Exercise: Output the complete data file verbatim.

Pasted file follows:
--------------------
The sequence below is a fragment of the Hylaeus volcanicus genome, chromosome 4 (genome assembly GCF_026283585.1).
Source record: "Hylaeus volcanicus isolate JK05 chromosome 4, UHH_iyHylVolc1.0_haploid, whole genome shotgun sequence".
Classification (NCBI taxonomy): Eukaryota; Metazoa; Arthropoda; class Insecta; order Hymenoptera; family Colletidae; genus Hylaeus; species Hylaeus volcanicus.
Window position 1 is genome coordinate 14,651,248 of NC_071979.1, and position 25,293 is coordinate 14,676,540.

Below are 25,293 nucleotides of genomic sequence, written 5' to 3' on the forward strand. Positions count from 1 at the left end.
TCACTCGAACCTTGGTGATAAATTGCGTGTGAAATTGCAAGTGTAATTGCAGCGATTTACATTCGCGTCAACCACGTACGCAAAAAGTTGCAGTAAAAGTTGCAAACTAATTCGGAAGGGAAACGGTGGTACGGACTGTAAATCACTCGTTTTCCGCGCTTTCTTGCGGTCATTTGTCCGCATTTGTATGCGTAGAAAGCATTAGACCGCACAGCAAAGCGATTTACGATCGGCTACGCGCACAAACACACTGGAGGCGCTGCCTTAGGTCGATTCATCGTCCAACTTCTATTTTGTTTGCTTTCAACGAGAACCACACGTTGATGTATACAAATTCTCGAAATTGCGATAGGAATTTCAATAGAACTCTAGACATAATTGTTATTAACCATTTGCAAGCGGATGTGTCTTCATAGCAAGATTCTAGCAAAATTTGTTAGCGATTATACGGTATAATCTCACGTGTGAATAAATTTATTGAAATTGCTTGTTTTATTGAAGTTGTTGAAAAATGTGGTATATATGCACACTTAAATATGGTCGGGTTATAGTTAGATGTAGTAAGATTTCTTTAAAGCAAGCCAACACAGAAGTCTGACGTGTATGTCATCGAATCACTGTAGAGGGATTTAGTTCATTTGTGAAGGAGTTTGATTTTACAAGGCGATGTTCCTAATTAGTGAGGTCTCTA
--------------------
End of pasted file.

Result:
The sequence below is a fragment of the Hylaeus volcanicus genome, chromosome 4 (genome assembly GCF_026283585.1).
Source record: "Hylaeus volcanicus isolate JK05 chromosome 4, UHH_iyHylVolc1.0_haploid, whole genome shotgun sequence".
Classification (NCBI taxonomy): Eukaryota; Metazoa; Arthropoda; class Insecta; order Hymenoptera; family Colletidae; genus Hylaeus; species Hylaeus volcanicus.
Window position 1 is genome coordinate 14,651,248 of NC_071979.1, and position 25,293 is coordinate 14,676,540.

Below are 25,293 nucleotides of genomic sequence, written 5' to 3' on the forward strand. Positions count from 1 at the left end.
TCACTCGAACCTTGGTGATAAATTGCGTGTGAAATTGCAAGTGTAATTGCAGCGATTTACATTCGCGTCAACCACGTACGCAAAAAGTTGCAGTAAAAGTTGCAAACTAATTCGGAAGGGAAACGGTGGTACGGACTGTAAATCACTCGTTTTCCGCGCTTTCTTGCGGTCATTTGTCCGCATTTGTATGCGTAGAAAGCATTAGACCGCACAGCAAAGCGATTTACGATCGGCTACGCGCACAAACACACTGGAGGCGCTGCCTTAGGTCGATTCATCGTCCAACTTCTATTTTGTTTGCTTTCAACGAGAACCACACGTTGATGTATACAAATTCTCGAAATTGCGATAGGAATTTCAATAGAACTCTAGACATAATTGTTATTAACCATTTGCAAGCGGATGTGTCTTCATAGCAAGATTCTAGCAAAATTTGTTAGCGATTATACGGTATAATCTCACGTGTGAATAAATTTATTGAAATTGCTTGTTTTATTGAAGTTGTTGAAAAATGTGGTATATATGCACACTTAAATATGGTCGGGTTATAGTTAGATGTAGTAAGATTTCTTTAAAGCAAGCCAACACAGAAGTCTGACGTGTATGTCATCGAATCACTGTAGAGGGATTTAGTTCATTTGTGAAGGAGTTTGATTTTACAAGGCGATGTTCCTAATTAGTGAGGTCTCTA